As the world continues its race for a COVID-19 vaccine, some companies are looking at vaccine solutions from a new angle. Can you imagine a digital vaccine for COVID-19? In April, there was 115 potential vaccines in the making, as of September the number has almost doubled to 321, of which 33 are currently in clinical trials, and one is a digital vaccine – we’ll get to that in a bit.
Large-scale manufacturing has been granted for advanced vaccine candidates, that way distribution can begin when they get approval. Usual vaccines work in a different number of ways, but the advanced ones work by triggering antibody and T cell responses that create immunity.
Back to digital vaccines. FriendsLearn, a life science and health tech company based in San Francisco and Chennai in India is working on a different type of immunization against Coronavirus; a digital vaccine. This approach has been dubbed a breakthrough in tech by Carnegie Mellon University in Pittsburgh, US – an alma mater that is known to be the birthplace of artificial intelligence.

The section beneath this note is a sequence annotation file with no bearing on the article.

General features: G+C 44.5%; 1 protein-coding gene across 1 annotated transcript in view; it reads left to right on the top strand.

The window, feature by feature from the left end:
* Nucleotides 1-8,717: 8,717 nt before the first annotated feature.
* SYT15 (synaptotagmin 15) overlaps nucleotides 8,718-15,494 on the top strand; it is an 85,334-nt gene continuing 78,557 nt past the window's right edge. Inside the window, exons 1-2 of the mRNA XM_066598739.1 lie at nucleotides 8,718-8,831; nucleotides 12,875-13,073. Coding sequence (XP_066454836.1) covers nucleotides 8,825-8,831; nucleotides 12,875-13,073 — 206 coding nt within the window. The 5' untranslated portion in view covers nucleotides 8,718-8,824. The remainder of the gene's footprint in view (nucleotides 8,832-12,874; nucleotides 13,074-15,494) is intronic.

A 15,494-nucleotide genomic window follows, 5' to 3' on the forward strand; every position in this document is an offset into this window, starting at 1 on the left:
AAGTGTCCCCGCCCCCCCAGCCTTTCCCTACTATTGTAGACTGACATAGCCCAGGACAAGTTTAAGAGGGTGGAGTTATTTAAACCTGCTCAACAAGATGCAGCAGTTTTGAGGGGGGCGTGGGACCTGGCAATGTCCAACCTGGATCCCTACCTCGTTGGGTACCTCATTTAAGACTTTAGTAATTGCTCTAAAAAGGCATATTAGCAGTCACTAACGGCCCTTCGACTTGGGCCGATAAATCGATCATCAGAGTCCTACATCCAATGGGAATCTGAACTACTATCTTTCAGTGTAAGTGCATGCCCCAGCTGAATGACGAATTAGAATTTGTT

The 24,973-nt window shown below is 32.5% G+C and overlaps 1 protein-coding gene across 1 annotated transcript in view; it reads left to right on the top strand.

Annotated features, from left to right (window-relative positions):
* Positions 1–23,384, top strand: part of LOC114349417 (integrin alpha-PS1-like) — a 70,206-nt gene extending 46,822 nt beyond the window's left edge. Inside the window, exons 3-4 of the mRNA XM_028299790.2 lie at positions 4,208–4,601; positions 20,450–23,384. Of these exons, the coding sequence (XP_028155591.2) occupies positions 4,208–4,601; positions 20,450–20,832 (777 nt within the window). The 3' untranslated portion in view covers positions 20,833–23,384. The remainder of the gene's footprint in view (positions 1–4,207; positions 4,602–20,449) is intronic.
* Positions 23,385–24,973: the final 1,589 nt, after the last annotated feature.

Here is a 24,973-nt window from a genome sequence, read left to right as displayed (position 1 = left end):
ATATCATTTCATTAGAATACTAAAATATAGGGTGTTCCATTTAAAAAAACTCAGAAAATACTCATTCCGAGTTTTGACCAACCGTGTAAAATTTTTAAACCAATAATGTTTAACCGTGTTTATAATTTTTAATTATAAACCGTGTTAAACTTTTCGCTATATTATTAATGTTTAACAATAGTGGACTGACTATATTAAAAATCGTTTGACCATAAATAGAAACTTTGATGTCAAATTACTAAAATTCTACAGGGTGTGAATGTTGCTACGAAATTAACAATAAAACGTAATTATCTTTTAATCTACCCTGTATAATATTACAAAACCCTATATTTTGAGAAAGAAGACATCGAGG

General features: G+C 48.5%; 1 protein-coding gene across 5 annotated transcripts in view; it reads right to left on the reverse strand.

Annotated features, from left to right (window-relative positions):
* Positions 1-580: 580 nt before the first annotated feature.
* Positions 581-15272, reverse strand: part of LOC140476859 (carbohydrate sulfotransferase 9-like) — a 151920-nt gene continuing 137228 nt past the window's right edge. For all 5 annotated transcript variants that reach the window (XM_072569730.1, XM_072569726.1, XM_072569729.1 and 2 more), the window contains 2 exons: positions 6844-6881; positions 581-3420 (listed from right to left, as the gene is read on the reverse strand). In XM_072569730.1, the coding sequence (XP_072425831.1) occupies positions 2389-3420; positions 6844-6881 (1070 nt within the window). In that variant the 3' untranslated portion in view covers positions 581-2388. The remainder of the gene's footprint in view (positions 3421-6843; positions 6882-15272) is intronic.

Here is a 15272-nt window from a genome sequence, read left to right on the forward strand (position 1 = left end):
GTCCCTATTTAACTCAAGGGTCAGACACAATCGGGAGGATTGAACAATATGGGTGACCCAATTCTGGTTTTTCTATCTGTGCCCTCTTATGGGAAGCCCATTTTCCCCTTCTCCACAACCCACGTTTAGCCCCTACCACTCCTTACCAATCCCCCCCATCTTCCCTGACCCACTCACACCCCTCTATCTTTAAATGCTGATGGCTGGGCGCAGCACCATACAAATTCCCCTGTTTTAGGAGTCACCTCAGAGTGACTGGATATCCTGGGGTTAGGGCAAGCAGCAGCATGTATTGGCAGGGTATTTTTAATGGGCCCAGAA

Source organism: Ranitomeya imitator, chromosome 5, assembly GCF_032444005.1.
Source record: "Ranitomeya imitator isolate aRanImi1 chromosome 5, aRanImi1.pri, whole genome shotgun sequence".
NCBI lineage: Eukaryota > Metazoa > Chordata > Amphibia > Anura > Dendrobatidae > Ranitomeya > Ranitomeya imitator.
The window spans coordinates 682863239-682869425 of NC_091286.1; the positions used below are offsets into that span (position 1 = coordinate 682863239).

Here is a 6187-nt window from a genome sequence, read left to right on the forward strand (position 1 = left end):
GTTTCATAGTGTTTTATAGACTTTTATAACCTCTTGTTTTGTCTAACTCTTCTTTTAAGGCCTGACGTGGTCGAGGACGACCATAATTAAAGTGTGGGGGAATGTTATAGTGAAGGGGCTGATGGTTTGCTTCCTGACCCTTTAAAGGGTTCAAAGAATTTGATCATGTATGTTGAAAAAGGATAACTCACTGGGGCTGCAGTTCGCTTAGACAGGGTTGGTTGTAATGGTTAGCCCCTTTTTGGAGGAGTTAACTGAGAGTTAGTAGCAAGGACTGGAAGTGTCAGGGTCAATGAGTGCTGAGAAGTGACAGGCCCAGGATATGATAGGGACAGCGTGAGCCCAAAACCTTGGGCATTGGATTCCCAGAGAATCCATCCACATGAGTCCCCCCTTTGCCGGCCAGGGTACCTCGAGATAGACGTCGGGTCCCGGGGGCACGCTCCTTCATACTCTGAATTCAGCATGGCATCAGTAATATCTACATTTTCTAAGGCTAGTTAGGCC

You’re probably wondering how the digital vaccine works. The science behind the vaccine is known as FYA-0003. It involves delivering deep technologies via a tablet or smartphone to stimulate neurological functions, and encourage behaviors that protect health at the societal and individual level. This means video games and animated activities that work on principles of psychology, neuroscience, artificial intelligence and behavioral economics to influence certain behaviors and stimulate healthy habits to minimize or prevent COVID-19.
The digital vaccine technology utilizes neurocognitive training mechanisms that help the brain improve processesing, understanding and memory – stimulating both cognitive ability and neurological functioning.
The digital vaccine is currently being prepped for a randomized controlled trial (RCT) with Carnegie Mellon University that will assess its ability to lower the risk of COVID-19, all while exploring if there is any impact on the severity of symptoms, transmission, and infection.